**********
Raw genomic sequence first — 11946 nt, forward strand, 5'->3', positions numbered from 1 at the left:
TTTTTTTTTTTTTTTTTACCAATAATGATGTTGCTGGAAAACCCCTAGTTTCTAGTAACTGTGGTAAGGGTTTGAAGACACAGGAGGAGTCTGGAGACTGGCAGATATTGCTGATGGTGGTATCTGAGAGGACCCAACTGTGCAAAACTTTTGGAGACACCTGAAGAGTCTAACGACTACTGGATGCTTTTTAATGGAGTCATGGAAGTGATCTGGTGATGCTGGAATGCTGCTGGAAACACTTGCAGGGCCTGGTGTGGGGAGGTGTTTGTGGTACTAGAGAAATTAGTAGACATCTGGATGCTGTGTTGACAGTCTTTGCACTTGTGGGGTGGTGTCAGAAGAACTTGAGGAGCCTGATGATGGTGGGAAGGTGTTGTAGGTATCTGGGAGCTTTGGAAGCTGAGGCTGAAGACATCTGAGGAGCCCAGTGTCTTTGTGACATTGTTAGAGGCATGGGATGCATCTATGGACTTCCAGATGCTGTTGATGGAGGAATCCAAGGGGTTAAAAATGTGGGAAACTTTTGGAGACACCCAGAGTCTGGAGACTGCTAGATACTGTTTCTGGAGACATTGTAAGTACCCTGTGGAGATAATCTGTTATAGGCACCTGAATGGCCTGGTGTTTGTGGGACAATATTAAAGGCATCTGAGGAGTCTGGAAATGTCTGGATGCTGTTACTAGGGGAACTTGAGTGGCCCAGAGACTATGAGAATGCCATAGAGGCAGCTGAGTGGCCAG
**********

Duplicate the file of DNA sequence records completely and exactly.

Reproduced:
Raw genomic sequence first — 11946 nt, forward strand, 5'->3', positions numbered from 1 at the left:
TTTTTTTTTTTTTTTTTACCAATAATGATGTTGCTGGAAAACCCCTAGTTTCTAGTAACTGTGGTAAGGGTTTGAAGACACAGGAGGAGTCTGGAGACTGGCAGATATTGCTGATGGTGGTATCTGAGAGGACCCAACTGTGCAAAACTTTTGGAGACACCTGAAGAGTCTAACGACTACTGGATGCTTTTTAATGGAGTCATGGAAGTGATCTGGTGATGCTGGAATGCTGCTGGAAACACTTGCAGGGCCTGGTGTGGGGAGGTGTTTGTGGTACTAGAGAAATTAGTAGACATCTGGATGCTGTGTTGACAGTCTTTGCACTTGTGGGGTGGTGTCAGAAGAACTTGAGGAGCCTGATGATGGTGGGAAGGTGTTGTAGGTATCTGGGAGCTTTGGAAGCTGAGGCTGAAGACATCTGAGGAGCCCAGTGTCTTTGTGACATTGTTAGAGGCATGGGATGCATCTATGGACTTCCAGATGCTGTTGATGGAGGAATCCAAGGGGTTAAAAATGTGGGAAACTTTTGGAGACACCCAGAGTCTGGAGACTGCTAGATACTGTTTCTGGAGACATTGTAAGTACCCTGTGGAGATAATCTGTTATAGGCACCTGAATGGCCTGGTGTTTGTGGGACAATATTAAAGGCATCTGAGGAGTCTGGAAATGTCTGGATGCTGTTACTAGGGGAACTTGAGTGGCCCAGAGACTATGAGAATGCCATAGAGGCAGCTGAGTGGCCAG